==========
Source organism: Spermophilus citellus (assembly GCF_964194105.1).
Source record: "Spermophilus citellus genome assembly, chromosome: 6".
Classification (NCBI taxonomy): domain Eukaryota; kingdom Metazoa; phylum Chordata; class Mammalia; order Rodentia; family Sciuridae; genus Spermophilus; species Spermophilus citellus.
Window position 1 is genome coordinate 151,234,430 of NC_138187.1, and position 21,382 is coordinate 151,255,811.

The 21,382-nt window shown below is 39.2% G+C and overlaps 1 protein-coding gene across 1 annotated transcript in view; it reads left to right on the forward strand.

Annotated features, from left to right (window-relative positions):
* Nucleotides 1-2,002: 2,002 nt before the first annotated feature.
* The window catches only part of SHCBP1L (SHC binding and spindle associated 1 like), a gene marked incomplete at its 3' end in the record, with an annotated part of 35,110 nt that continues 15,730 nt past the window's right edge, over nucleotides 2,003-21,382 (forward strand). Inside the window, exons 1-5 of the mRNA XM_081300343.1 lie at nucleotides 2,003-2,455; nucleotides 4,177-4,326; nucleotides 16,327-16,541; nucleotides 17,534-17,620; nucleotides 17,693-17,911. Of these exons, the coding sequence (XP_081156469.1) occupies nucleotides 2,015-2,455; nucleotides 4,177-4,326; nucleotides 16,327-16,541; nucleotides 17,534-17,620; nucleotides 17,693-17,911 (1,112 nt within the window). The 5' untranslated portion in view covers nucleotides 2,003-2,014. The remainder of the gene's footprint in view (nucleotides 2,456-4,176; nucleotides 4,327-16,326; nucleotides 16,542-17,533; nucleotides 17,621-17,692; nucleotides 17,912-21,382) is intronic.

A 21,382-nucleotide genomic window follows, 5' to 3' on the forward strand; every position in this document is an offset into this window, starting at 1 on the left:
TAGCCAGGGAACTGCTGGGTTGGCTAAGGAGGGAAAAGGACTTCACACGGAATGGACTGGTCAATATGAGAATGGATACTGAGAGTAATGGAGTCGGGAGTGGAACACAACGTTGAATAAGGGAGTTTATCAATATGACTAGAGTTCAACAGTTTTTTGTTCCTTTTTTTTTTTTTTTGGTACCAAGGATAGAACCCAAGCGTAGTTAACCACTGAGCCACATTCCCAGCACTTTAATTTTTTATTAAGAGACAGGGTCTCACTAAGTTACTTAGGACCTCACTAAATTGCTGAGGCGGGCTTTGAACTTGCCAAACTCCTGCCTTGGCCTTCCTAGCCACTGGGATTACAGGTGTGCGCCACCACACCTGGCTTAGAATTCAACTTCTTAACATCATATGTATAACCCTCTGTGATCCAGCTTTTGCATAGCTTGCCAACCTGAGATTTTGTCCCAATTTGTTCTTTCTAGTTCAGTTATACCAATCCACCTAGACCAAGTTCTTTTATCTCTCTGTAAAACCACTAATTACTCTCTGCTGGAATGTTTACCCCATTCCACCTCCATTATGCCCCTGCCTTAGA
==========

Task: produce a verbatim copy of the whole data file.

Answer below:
Source organism: Spermophilus citellus (assembly GCF_964194105.1).
Source record: "Spermophilus citellus genome assembly, chromosome: 6".
Classification (NCBI taxonomy): domain Eukaryota; kingdom Metazoa; phylum Chordata; class Mammalia; order Rodentia; family Sciuridae; genus Spermophilus; species Spermophilus citellus.
Window position 1 is genome coordinate 151,234,430 of NC_138187.1, and position 21,382 is coordinate 151,255,811.

The 21,382-nt window shown below is 39.2% G+C and overlaps 1 protein-coding gene across 1 annotated transcript in view; it reads left to right on the forward strand.

Annotated features, from left to right (window-relative positions):
* Nucleotides 1-2,002: 2,002 nt before the first annotated feature.
* The window catches only part of SHCBP1L (SHC binding and spindle associated 1 like), a gene marked incomplete at its 3' end in the record, with an annotated part of 35,110 nt that continues 15,730 nt past the window's right edge, over nucleotides 2,003-21,382 (forward strand). Inside the window, exons 1-5 of the mRNA XM_081300343.1 lie at nucleotides 2,003-2,455; nucleotides 4,177-4,326; nucleotides 16,327-16,541; nucleotides 17,534-17,620; nucleotides 17,693-17,911. Of these exons, the coding sequence (XP_081156469.1) occupies nucleotides 2,015-2,455; nucleotides 4,177-4,326; nucleotides 16,327-16,541; nucleotides 17,534-17,620; nucleotides 17,693-17,911 (1,112 nt within the window). The 5' untranslated portion in view covers nucleotides 2,003-2,014. The remainder of the gene's footprint in view (nucleotides 2,456-4,176; nucleotides 4,327-16,326; nucleotides 16,542-17,533; nucleotides 17,621-17,692; nucleotides 17,912-21,382) is intronic.

A 21,382-nucleotide genomic window follows, 5' to 3' on the forward strand; every position in this document is an offset into this window, starting at 1 on the left:
TAGCCAGGGAACTGCTGGGTTGGCTAAGGAGGGAAAAGGACTTCACACGGAATGGACTGGTCAATATGAGAATGGATACTGAGAGTAATGGAGTCGGGAGTGGAACACAACGTTGAATAAGGGAGTTTATCAATATGACTAGAGTTCAACAGTTTTTTGTTCCTTTTTTTTTTTTTTTGGTACCAAGGATAGAACCCAAGCGTAGTTAACCACTGAGCCACATTCCCAGCACTTTAATTTTTTATTAAGAGACAGGGTCTCACTAAGTTACTTAGGACCTCACTAAATTGCTGAGGCGGGCTTTGAACTTGCCAAACTCCTGCCTTGGCCTTCCTAGCCACTGGGATTACAGGTGTGCGCCACCACACCTGGCTTAGAATTCAACTTCTTAACATCATATGTATAACCCTCTGTGATCCAGCTTTTGCATAGCTTGCCAACCTGAGATTTTGTCCCAATTTGTTCTTTCTAGTTCAGTTATACCAATCCACCTAGACCAAGTTCTTTTATCTCTCTGTAAAACCACTAATTACTCTCTGCTGGAATGTTTACCCCATTCCACCTCCATTATGCCCCTGCCTTAGA